SAN FRANCISCO, US: Twitter chief Jack Dorsey backed the messaging platform’s ban of US President Donald Trump, but said Wednesday it sets a “dangerous” precedent and represents a failure to promote healthy conversation on the social network.
“Having to ban an account has real and significant ramifications,” Dorsey said in a string of tweets inviting feedback from users.
“While there are clear and obvious exceptions, I feel a ban is a failure of ours ultimately to promote healthy conversation.”
Trump’s access to social media platforms he has used as a megaphone during his presidency has been largely cut off since a violent mob of his supporters stormed the Capitol in Washington last week.
Operators say the embittered leader could use his accounts to foment more unrest in the run-up to President-elect Joe Biden’s inauguration.
Late last week Twitter shut down Trump’s account, booting him from the global platform he has fervently used throughout his term in office to make proclamations, accusations and spread misinformation.
Twitter’s decision to permanently suspend Trump is considered overdue by critics who argue he has gotten away with abuses, but has inflamed members of the far right who say it stifles free speech.
Twitter said in a blog post explaining its decision that after close review of the president’s recent tweets it had “permanently suspended the account due to the risk of further incitement of violence.”
Twitter also blocked efforts by Trump to sidestep the ban when he posted tweets from the official presidential account @POTUS and the @TeamTrump campaign account.
“We understand the desire to permanently suspend him now,” ACLU senior legislative counsel Kate Ruane said at the time.
“But, it should concern everyone when companies like Facebook and Twitter wield the unchecked power to remove people from platforms that have become indispensable for the speech of billions.”
Dorsey said Wednesday that while he believes Twitter made the right decision to ban Trump, it “sets a precedent I feel is dangerous: the power an individual or corporation has over a part of the global public conversation.”
“Having to take these actions fragment the public conversation,” Dorsey said.
“This moment in time might call for this dynamic, but over the long term it will be destructive to the noble purpose and ideals of the open Internet.”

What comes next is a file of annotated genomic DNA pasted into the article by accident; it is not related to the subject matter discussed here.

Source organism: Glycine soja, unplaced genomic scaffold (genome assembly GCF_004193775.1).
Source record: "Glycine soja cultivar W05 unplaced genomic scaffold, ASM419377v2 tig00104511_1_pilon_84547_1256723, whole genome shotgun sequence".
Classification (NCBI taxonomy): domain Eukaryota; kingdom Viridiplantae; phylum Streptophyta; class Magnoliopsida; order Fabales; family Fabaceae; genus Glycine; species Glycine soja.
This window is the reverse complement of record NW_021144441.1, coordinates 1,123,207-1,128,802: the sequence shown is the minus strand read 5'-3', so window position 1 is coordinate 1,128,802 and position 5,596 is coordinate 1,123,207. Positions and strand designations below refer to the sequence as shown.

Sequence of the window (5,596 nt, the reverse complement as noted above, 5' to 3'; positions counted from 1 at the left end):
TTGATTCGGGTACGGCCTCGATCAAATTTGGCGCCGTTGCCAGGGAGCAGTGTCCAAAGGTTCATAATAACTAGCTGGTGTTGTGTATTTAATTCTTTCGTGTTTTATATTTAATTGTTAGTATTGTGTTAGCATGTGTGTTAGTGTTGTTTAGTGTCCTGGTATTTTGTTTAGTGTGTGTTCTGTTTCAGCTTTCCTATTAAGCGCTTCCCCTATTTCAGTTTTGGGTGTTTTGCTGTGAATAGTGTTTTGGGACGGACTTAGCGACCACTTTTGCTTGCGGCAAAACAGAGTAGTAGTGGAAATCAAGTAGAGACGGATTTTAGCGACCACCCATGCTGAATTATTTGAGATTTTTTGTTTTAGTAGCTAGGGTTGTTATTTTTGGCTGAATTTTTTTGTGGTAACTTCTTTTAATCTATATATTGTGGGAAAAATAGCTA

Twitter is far from the only major platform to oust Trump, with bans also in effect by Facebook plus Snapchat, and YouTube temporarily suspending his channel.
Dorsey rejected the notion that social media giants coordinated these efforts, reasoning that it was more likely they each came to the same conclusion about the potential for violence.
Does Twitter’s Trump ban expose a dangerous double standard?
Why did the platform act now, and why does it tolerate so many other preachers of hate?
Updated 16 January 2021
TAREK ALI AHMAD
The decision by Twitter to permanently ban US President Donald Trump caused many people in the Arab world to accuse the platform of double standards.
Why, they wonder, did it take so long for action to be taken against him, and why are so many other public figures known for spreading hate and intolerance allowed to continue to tweet freely.
“Throughout history, God has imposed upon them (the Jews) people who would punish them for their corruption,” said Egyptian preacher Yusuf Al-Qaradawi in a fatwa.
“The last punishment was that of Hitler … This was a divine punishment for them. Next time, God willing, it will be done at the hands of the faithful believers.”
The Egyptian scholar has a long history of issuing hate-filled and antisemitic fatwas — yet he continues to enjoy the freedom provided by Twitter, which he joined in May 2011, to spread his objectionable views and ideas to more than 3 million followers.
“This decision (by Twitter to ban Trump) raises questions about the double standards with which these (social media) companies deal,” said veteran journalist and media expert Dr. Abdellatif El-Menawy, who until 2011 was head of news with Egypt’s national broadcaster. “And also the extent to which the motives of these companies for their decisions are considered honest motives all the time.
“Trump’s approach, which encourages hate, has not changed for years. These companies did not take a stance on the US president at the time, but have now taken a position (when he is about to leave office).
“There are other personalities, some of them from the Middle East, who have been using hate speech for years and none of the major social media companies have taken action against them.”
Twitter suspended Trump’s account on Jan. 8 in the aftermath of the storming of the Capitol by his supporters on Jan. 6. They gave “the risk of further incitement of violence” as the reason for the ban.